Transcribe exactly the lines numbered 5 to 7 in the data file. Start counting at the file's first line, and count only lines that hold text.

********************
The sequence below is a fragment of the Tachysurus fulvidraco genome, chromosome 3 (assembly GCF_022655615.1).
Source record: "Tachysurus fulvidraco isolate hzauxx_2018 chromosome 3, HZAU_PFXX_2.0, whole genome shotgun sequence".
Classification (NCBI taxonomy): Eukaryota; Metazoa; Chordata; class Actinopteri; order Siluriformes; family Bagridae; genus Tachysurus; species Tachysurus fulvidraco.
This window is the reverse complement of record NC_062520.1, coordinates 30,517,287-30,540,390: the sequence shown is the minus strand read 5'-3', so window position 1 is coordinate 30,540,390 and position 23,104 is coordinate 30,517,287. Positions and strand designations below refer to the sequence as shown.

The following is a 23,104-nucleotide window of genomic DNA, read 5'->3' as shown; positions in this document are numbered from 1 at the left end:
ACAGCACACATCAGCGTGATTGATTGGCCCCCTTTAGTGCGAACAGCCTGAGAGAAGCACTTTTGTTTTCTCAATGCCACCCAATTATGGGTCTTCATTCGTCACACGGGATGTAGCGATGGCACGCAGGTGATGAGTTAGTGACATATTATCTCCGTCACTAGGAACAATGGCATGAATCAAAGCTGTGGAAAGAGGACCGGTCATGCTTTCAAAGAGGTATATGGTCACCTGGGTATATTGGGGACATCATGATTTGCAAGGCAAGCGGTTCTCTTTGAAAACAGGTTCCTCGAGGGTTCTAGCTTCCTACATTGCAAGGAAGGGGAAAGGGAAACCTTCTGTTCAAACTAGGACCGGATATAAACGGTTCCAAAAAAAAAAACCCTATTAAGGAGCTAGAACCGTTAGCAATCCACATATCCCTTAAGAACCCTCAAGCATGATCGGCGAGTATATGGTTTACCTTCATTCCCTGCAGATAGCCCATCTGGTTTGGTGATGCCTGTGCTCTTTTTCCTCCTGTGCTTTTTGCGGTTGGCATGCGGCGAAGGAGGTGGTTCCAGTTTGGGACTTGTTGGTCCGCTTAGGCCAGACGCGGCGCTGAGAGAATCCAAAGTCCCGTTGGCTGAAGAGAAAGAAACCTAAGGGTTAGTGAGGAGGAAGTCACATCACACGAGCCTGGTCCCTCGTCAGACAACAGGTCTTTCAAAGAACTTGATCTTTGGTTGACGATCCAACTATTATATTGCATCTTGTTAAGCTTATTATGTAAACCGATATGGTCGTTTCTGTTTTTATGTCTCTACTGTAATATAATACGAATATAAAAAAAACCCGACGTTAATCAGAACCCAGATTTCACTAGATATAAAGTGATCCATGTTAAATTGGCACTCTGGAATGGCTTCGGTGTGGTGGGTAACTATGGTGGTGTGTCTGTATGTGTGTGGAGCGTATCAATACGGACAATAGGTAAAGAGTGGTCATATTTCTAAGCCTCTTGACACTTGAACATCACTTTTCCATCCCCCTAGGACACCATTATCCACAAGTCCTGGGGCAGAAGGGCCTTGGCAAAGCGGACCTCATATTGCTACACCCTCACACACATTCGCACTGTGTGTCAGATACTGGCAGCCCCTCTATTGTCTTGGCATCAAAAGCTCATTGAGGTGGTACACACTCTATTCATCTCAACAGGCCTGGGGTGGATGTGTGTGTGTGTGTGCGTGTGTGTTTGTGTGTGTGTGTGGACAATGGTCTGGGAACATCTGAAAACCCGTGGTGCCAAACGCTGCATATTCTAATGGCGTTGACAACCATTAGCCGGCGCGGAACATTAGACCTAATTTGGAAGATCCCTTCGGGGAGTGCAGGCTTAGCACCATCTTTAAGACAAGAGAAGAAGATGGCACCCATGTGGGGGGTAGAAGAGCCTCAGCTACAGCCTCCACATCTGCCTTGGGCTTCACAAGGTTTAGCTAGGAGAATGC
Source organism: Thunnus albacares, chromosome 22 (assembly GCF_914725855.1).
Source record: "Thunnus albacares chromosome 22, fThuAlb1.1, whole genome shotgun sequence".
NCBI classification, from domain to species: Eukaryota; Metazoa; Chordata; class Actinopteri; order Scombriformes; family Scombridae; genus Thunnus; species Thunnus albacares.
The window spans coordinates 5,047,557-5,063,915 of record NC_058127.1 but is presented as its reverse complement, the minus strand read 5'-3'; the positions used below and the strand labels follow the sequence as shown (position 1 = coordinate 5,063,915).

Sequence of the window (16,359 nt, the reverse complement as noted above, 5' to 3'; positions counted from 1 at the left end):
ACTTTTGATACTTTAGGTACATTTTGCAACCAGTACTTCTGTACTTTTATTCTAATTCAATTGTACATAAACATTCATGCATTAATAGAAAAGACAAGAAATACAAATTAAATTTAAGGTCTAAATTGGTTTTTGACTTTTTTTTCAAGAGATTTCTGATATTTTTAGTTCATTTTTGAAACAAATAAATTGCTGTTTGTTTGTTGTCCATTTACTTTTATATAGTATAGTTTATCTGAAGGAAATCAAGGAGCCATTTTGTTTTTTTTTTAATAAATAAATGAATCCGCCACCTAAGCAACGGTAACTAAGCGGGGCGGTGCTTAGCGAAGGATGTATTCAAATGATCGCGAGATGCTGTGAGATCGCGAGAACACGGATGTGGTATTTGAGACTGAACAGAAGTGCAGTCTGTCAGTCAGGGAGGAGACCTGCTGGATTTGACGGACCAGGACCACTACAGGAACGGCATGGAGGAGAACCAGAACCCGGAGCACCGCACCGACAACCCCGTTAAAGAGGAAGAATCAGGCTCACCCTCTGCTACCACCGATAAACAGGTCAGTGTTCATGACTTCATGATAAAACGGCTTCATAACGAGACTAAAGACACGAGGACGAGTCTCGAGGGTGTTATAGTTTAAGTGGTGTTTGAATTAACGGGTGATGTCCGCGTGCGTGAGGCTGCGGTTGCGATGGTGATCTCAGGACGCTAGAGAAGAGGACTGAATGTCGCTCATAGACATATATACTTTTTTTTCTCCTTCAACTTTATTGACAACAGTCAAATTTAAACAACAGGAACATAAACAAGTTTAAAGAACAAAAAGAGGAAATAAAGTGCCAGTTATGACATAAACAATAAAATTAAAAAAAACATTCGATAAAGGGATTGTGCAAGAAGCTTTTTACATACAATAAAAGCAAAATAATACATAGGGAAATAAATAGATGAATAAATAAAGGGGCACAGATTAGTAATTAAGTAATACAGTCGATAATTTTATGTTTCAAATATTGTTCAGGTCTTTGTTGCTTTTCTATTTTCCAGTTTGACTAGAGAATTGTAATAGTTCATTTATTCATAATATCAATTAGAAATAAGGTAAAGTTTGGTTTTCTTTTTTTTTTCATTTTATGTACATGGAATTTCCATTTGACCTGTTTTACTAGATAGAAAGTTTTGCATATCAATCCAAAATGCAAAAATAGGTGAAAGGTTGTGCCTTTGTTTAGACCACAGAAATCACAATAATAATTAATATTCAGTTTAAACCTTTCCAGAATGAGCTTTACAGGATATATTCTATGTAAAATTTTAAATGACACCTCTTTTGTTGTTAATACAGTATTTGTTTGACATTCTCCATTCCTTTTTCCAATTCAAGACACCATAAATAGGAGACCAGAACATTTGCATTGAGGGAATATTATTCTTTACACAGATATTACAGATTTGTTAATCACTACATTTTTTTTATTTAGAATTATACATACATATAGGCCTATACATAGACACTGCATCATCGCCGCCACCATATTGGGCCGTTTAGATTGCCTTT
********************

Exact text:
The following is a 23,104-nucleotide window of genomic DNA, read 5'->3' as shown; positions in this document are numbered from 1 at the left end:
ACAGCACACATCAGCGTGATTGATTGGCCCCCTTTAGTGCGAACAGCCTGAGAGAAGCACTTTTGTTTTCTCAATGCCACCCAATTATGGGTCTTCATTCGTCACACGGGATGTAGCGATGGCACGCAGGTGATGAGTTAGTGACATATTATCTCCGTCACTAGGAACAATGGCATGAATCAAAGCTGTGGAAAGAGGACCGGTCATGCTTTCAAAGAGGTATATGGTCACCTGGGTATATTGGGGACATCATGATTTGCAAGGCAAGCGGTTCTCTTTGAAAACAGGTTCCTCGAGGGTTCTAGCTTCCTACATTGCAAGGAAGGGGAAAGGGAAACCTTCTGTTCAAACTAGGACCGGATATAAACGGTTCCAAAAAAAAAAACCCTATTAAGGAGCTAGAACCGTTAGCAATCCACATATCCCTTAAGAACCCTCAAGCATGATCGGCGAGTATATGGTTTACCTTCATTCCCTGCAGATAGCCCATCTGGTTTGGTGATGCCTGTGCTCTTTTTCCTCCTGTGCTTTTTGCGGTTGGCATGCGGCGAAGGAGGTGGTTCCAGTTTGGGACTTGTTGGTCCGCTTAGGCCAGACGCGGCGCTGAGAGAATCCAAAGTCCCGTTGGCTGAAGAGAAAGAAACCTAAGGGTTAGTGAGGAGGAAGTCACATCACACGAGCCTGGTCCCTCGTCAGACAACAGGTCTTTCAAAGAACTTGATCTTTGGTTGACGATCCAACTATTATATTGCATCTTGTTAAGCTTATTATGTAAACCGATATGGTCGTTTCTGTTTTTATGTCTCTACTGTAATATAATACGAATATAAAAAAAACCCGACGTTAATCAGAACCCAGATTTCACTAGATATAAAGTGATCCATGTTAAATTGGCACTCTGGAATGGCTTCGGTGTGGTGGGTAACTATGGTGGTGTGTCTGTATGTGTGTGGAGCGTATCAATACGGACAATAGGTAAAGAGTGGTCATATTTCTAAGCCTCTTGACACTTGAACATCACTTTTCCATCCCCCTAGGACACCATTATCCACAAGTCCTGGGGCAGAAGGGCCTTGGCAAAGCGGACCTCATATTGCTACACCCTCACACACATTCGCACTGTGTGTCAGATACTGGCAGCCCCTCTATTGTCTTGGCATCAAAAGCTCATTGAGGTGGTACACACTCTATTCATCTCAACAGGCCTGGGGTGGATGTGTGTGTGTGTGTGCGTGTGTGTTTGTGTGTGTGTGTGGACAATGGTCTGGGAACATCTGAAAACCCGTGGTGCCAAACGCTGCATATTCTAATGGCGTTGACAACCATTAGCCGGCGCGGAACATTAGACCTAATTTGGAAGATCCCTTCGGGGAGTGCAGGCTTAGCACCATCTTTAAGACAAGAGAAGAAGATGGCACCCATGTGGGGGGTAGAAGAGCCTCAGCTACAGCCTCCACATCTGCCTTGGGCTTCACAAGGTTTAGCTAGGAGAATGC
Source organism: Thunnus albacares, chromosome 22 (assembly GCF_914725855.1).